Authored by Laurence Vance via The Future of Freedom Foundation,
The Federal Cigarette Labeling and Advertising Act of 1965 required a health warning to be placed on packs of cigarettes sold in the United States. The original warning, which appeared on cigarette packs from January 1, 1966, through October 31, 1970, was
Caution: Cigarette Smoking May Be Hazardous To Your Health
There are more dangerous things that Americans should be on the lookout for.
Just before Christmas, Donald Trump signed two bills into law to fund all the departments and agencies of the federal government and avert a government shutdown. According to the White House, the bills are:
H.R. 1158, the “Consolidated Appropriations Act, 2020,” which provides full-year funding through September 30, 2020, for projects and activities of certain agencies of the Federal Government; and
H.R. 1865, the “Further Consolidated Appropriations Act, 2020,” which provides full-year funding through September 30, 2020, for projects and activities of the remaining agencies of the Federal Government.
The bills do some other things as well.
They expand paid family leave. Said President Trump, “I am proud to report after that, after decades of empty promises and inaction, the legislation I have signed into law provides 12 weeks of paid parental leave for federal employees. This ensures parents are not forced to choose between their jobs and spending precious time with their children.”
They give U.S. military personnel and most federal workers a 3.1 percent pay raise. Said President Trump, to federal workers, “This pay raise reflects the excellent work of our federal workforce.” And to service members, “Your selfless service, noble sacrifice, and unfailing allegiance to duty and country is what keeps America safe, strong, proud, and free.”
They repeal three taxes in the Affordable Care Act (Obamacare): the so-called “Cadillac tax” on generous employer health plans, taxes on health insurance companies, and taxes on medical-device makers.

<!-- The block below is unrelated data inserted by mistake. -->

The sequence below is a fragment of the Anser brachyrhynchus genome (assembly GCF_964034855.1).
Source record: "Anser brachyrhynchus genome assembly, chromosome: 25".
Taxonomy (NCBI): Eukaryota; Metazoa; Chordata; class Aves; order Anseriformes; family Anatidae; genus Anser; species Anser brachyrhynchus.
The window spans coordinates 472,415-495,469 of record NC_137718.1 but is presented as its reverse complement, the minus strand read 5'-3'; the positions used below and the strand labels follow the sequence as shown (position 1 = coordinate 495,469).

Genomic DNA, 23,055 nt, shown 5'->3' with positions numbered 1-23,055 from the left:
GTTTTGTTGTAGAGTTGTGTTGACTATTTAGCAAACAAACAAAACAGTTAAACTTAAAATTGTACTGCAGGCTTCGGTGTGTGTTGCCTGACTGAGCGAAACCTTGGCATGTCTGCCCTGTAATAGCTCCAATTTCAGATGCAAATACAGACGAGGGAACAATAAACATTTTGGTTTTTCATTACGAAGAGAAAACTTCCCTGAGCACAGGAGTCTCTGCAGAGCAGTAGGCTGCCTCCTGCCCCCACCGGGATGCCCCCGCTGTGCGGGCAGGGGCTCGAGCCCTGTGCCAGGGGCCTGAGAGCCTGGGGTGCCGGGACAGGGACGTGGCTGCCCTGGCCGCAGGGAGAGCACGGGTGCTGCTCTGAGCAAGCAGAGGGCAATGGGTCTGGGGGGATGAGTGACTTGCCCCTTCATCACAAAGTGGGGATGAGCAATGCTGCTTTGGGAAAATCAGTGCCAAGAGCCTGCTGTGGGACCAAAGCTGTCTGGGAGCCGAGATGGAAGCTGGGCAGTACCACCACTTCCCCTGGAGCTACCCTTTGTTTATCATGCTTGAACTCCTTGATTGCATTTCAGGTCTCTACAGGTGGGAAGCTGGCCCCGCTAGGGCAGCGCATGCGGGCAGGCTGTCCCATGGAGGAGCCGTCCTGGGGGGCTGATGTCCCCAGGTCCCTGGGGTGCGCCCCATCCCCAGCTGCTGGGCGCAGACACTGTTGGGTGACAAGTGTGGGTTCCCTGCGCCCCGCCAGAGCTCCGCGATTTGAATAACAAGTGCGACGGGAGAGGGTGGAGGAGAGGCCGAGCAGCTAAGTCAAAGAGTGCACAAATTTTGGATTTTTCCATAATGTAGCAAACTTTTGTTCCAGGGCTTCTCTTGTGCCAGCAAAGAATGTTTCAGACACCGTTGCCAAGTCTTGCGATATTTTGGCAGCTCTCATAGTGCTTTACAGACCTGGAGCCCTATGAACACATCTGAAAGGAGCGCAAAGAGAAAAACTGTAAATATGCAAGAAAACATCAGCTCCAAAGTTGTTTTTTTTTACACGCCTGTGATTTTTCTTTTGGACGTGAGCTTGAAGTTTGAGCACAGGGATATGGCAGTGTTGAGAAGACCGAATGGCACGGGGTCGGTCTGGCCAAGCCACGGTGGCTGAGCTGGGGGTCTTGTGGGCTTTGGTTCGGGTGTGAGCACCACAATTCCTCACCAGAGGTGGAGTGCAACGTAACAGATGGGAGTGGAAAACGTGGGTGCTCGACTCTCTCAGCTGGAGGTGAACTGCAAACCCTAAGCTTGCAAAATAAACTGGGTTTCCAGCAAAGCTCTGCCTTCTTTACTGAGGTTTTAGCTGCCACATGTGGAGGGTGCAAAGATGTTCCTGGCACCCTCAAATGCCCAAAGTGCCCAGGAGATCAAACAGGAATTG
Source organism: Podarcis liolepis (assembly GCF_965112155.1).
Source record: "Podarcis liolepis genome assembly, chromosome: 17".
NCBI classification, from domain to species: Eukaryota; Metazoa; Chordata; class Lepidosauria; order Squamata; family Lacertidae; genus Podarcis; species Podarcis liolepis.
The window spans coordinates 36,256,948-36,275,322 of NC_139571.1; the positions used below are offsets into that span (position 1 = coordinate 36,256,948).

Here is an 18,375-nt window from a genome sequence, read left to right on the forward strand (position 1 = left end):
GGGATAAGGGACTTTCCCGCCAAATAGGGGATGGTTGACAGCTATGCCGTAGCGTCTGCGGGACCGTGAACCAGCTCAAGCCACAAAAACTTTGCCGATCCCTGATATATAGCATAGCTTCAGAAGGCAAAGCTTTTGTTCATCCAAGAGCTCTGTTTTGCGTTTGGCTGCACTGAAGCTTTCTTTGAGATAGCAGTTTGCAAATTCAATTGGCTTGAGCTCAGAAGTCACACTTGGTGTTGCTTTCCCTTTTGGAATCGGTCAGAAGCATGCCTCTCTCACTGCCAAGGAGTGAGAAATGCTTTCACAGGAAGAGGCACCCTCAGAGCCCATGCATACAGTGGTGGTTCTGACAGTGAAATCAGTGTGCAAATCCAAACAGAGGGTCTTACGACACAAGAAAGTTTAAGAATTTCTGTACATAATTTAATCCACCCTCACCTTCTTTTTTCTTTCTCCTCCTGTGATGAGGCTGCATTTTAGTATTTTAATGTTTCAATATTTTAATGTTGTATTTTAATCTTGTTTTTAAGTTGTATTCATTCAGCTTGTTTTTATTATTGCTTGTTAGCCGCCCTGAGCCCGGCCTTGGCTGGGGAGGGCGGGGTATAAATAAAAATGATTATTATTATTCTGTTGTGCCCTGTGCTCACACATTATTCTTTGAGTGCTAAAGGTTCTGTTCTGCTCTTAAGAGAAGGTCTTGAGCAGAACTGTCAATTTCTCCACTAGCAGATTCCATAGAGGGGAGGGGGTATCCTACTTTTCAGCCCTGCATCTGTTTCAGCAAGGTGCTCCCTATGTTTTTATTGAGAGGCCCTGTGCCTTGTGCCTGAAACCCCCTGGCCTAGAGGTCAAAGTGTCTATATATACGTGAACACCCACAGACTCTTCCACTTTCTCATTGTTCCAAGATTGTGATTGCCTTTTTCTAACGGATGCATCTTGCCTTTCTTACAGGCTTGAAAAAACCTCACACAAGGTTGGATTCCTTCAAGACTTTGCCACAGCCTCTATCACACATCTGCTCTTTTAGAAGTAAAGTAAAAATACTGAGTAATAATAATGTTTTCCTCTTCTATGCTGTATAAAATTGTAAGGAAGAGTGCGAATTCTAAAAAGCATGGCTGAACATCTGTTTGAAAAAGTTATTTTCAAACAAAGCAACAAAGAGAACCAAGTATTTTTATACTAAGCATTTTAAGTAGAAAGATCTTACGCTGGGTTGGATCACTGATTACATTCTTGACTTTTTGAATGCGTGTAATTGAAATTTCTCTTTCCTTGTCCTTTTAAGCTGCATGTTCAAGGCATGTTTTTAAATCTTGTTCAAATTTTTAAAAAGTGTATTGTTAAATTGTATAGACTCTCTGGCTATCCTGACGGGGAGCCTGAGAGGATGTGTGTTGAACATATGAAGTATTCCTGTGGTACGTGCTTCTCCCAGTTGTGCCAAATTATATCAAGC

They reauthorize the U.S. Export-Import Bank.
And they raise the federal age for purchasing tobacco products from 18 to 21 years old. Specifically, in the “Further Consolidated Appropriations Act, 2020,” under Division N, “Health and Human Services Extenders,” in Title I, “Health and Human Service Extenders,” Subtitle F, “Miscellaneous Provisions,” Sec. 603, “Minimum age of sale of tobacco products,” it states,
(a) In General. — Section 906(d) of the Federal Food, Drug, and Cosmetic Act (21 U.S.C. 387f(d)) is amended —
(1) in paragraph (3)(A)(ii), by striking “18 years’” and inserting “21 years”; and
(2) by adding at the end the following:
“(5) Minimum age of sale. — It shall be unlawful for any retailer to sell a tobacco product to any person younger than 21 years of age.”
This is something that has been in the works all year.
Back in May, Senate Majority Leader Mitch McConnell (R-Ky.) and Sen. Tim Kaine (D-Va.) introduced a bill, the “Tobacco-Free Youth Act” (S.1541), to raise the federal minimum age for purchasing tobacco products to 21. “We’re in the middle of a national health epidemic,” said McConnell in a speech on the Senate floor. Kaine said in a statement, “Today, we are coming together to side with young people’s health. With this bipartisan legislation, Senator McConnell and I are working to address one of the most significant public-health issues facing our nation today.” American Heart Association CEO Nancy Brown said she supports the bill, saying in a statement, “We commend Majority Leader McConnell and Senator Kaine for prioritizing the health of teens and young adults with a bill to raise the national sales age for tobacco products to 21. We urge strong bipartisan support for this bill as written, and we call on lawmakers to reject any effort to add language that would weaken its impact or benefit tobacco companies.”
At the same time, but in the House, Rep. Donna E. Shalala (D-Fla.), sometime secretary of the Department of Health and Human Services under Bill Clinton, and Frank Pallone (D-N.J.), current Energy and Commerce Chairman, introduced a similar bill, the Reversing the Youth Tobacco Epidemic Act of 2019 (H.R.2339). “We’re trying to protect children,” said Shalala in an interview with CQ Magazine.